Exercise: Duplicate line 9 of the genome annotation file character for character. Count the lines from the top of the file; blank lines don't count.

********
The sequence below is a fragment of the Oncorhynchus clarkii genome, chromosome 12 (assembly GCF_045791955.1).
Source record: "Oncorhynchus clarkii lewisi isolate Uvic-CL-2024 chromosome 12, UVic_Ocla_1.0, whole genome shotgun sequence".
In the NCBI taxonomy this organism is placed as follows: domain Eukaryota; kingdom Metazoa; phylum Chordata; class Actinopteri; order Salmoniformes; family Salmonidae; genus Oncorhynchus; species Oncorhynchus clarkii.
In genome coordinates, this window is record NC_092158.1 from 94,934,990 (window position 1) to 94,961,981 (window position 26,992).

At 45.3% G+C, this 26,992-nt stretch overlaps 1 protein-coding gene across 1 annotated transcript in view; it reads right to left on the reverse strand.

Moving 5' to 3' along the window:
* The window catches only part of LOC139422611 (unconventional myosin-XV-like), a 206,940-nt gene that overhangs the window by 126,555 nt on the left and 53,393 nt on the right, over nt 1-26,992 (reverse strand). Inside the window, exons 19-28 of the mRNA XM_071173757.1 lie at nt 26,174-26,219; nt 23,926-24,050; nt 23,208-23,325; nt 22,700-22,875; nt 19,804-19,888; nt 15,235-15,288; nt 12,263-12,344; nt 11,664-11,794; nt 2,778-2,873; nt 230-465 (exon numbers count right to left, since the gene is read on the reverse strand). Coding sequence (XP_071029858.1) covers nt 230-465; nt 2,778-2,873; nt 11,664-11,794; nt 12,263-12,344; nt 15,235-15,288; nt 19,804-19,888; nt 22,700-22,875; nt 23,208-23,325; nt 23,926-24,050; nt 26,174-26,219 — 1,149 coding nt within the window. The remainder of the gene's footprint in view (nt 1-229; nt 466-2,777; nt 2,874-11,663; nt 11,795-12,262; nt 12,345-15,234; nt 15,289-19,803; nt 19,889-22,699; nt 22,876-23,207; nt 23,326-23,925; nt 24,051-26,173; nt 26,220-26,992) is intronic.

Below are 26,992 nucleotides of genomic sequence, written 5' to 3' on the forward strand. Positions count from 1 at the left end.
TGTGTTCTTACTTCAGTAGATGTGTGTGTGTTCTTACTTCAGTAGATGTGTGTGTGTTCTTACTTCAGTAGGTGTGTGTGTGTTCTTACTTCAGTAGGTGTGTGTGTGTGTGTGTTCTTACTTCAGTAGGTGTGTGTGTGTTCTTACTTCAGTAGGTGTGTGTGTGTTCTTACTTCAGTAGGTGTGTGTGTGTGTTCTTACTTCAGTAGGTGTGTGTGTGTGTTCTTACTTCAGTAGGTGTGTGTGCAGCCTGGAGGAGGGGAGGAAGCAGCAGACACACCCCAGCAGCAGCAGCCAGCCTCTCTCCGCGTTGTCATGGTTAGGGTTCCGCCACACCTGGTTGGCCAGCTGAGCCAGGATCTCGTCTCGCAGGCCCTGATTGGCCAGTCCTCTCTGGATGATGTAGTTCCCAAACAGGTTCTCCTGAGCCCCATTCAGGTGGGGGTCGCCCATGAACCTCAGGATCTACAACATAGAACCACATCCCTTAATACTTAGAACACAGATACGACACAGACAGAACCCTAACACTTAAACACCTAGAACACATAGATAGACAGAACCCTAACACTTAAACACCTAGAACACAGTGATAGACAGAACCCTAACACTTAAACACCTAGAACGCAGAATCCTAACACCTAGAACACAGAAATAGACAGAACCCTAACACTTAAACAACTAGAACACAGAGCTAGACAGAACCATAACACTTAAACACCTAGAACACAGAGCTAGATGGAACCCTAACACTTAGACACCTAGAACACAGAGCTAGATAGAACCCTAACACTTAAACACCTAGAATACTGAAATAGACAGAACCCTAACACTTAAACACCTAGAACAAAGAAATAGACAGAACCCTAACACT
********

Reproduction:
TGTGTTCTTACTTCAGTAGATGTGTGTGTGTTCTTACTTCAGTAGATGTGTGTGTGTTCTTACTTCAGTAGGTGTGTGTGTGTTCTTACTTCAGTAGGTGTGTGTGTGTGTGTGTTCTTACTTCAGTAGGTGTGTGTGTGTTCTTACTTCAGTAGGTGTGTGTGTGTTCTTACTTCAGTAGGTGTGTGTGTGTGTTCTTACTTCAGTAGGTGTGTGTGTGTGTTCTTACTTCAGTAGGTGTGTGTGCAGCCTGGAGGAGGGGAGGAAGCAGCAGACACACCCCAGCAGCAGCAGCCAGCCTCTCTCCGCGTTGTCATGGTTAGGGTTCCGCCACACCTGGTTGGCCAGCTGAGCCAGGATCTCGTCTCGCAGGCCCTGATTGGCCAGTCCTCTCTGGATGATGTAGTTCCCAAACAGGTTCTCCTGAGCCCCATTCAGGTGGGGGTCGCCCATGAACCTCAGGATCTACAACATAGAACCACATCCCTTAATACTTAGAACACAGATACGACACAGACAGAACCCTAACACTTAAACACCTAGAACACATAGATAGACAGAACCCTAACACTTAAACACCTAGAACACAGTGATAGACAGAACCCTAACACTTAAACACCTAGAACGCAGAATCCTAACACCTAGAACACAGAAATAGACAGAACCCTAACACTTAAACAACTAGAACACAGAGCTAGACAGAACCATAACACTTAAACACCTAGAACACAGAGCTAGATGGAACCCTAACACTTAGACACCTAGAACACAGAGCTAGATAGAACCCTAACACTTAAACACCTAGAATACTGAAATAGACAGAACCCTAACACTTAAACACCTAGAACAAAGAAATAGACAGAACCCTAACACT